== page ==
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7027 Thornbury Castle

Discussion in 'Steam Traction' started by svrhunt, Jan 18, 2015.

  1. ghost

    ghost Part of the furniture

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    The Grange and County 4-4-0 are independent groups-nothing to do with the GWS (although the County did 'spin out' from the GWS)
     
    Last edited: Jul 9, 2023
  2. MellishR

    MellishR Resident of Nat Pres Friend

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    That would be true if the boiler only needed repair. If most of the boiler needed to be replaced (as it has been for the County project), how much additional cost and paperwork would have been needed to replace all of it to (as near as possible) the same design for the 8f?
     
  3. Johnb

    Johnb Nat Pres stalwart

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    Nothing against 8Fs at all, quite the opposite but we have to be realistic, we have a number of 8Fs already and the chances of 8518 ever being restored were slim but there is a whole one with a unique service history stuffed and mounted, 48773
     
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  4. Johnb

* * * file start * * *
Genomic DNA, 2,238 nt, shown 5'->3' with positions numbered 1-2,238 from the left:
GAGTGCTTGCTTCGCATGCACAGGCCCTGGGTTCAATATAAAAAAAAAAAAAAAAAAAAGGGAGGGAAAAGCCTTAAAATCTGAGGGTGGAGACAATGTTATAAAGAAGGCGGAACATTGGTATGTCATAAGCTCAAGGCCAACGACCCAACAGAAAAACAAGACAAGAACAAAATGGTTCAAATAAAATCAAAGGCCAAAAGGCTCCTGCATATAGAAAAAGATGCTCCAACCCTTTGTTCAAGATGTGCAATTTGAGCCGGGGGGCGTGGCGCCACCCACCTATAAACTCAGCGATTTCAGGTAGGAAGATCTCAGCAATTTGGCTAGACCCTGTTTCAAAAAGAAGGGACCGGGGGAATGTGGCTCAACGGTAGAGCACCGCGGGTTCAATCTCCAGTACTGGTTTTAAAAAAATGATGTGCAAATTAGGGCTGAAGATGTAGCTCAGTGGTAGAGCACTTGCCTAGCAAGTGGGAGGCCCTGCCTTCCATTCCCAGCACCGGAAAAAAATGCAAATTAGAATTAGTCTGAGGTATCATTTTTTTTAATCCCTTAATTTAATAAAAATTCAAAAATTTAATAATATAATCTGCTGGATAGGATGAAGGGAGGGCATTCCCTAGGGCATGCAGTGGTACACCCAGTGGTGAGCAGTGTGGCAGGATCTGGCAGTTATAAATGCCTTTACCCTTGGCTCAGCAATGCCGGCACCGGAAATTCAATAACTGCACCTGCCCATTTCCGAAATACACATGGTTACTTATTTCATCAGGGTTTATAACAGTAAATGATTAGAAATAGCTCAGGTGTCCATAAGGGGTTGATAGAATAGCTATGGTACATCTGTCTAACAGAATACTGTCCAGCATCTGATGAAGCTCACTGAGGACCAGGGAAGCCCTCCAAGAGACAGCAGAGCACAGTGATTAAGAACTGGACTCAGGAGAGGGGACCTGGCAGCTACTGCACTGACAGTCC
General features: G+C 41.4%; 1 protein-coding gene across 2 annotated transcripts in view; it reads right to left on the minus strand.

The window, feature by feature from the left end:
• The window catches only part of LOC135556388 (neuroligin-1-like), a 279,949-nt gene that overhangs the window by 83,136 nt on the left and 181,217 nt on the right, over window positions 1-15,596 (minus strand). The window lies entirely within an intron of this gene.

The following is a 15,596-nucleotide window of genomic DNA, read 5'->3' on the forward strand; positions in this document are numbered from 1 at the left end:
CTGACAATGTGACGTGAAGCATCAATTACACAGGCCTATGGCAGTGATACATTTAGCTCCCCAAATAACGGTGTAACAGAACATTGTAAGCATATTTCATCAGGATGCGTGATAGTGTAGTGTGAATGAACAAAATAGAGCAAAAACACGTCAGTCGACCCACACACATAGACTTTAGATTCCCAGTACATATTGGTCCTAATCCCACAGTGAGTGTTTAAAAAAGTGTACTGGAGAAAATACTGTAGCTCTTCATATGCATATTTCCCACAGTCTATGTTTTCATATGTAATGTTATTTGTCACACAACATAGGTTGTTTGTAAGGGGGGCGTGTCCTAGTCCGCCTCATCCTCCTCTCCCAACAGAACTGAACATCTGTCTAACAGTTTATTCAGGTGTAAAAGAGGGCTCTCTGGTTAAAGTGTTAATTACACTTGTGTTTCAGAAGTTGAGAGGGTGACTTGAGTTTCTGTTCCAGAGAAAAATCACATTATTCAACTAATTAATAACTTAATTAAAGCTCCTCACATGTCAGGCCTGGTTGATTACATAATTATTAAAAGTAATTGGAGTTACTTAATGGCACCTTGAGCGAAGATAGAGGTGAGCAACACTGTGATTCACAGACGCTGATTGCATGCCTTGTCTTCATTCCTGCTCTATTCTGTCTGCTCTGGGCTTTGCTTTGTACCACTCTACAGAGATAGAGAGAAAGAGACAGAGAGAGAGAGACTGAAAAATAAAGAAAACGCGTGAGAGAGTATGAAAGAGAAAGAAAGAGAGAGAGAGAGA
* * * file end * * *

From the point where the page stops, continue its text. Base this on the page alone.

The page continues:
Johnb Nat Pres stalwart

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    That’s ridiculous, not what I was saying at all
     
  5. ghost

    ghost Part of the furniture

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    If the boiler had stayed on the 8F and the loco restored, then it would have been a straightforward restoration like the 100 odd Barry locos before it. It wouldn't matter (apart from cost!), how much needed to be replaced, as long as some original material was kept then grandfather rights would apply.
    The GWS could then have done things properly and got the various approvals to build a 280/250psi boiler, I doubt it would've cost them very much more with all the reworking they've had to do to the 8F boiler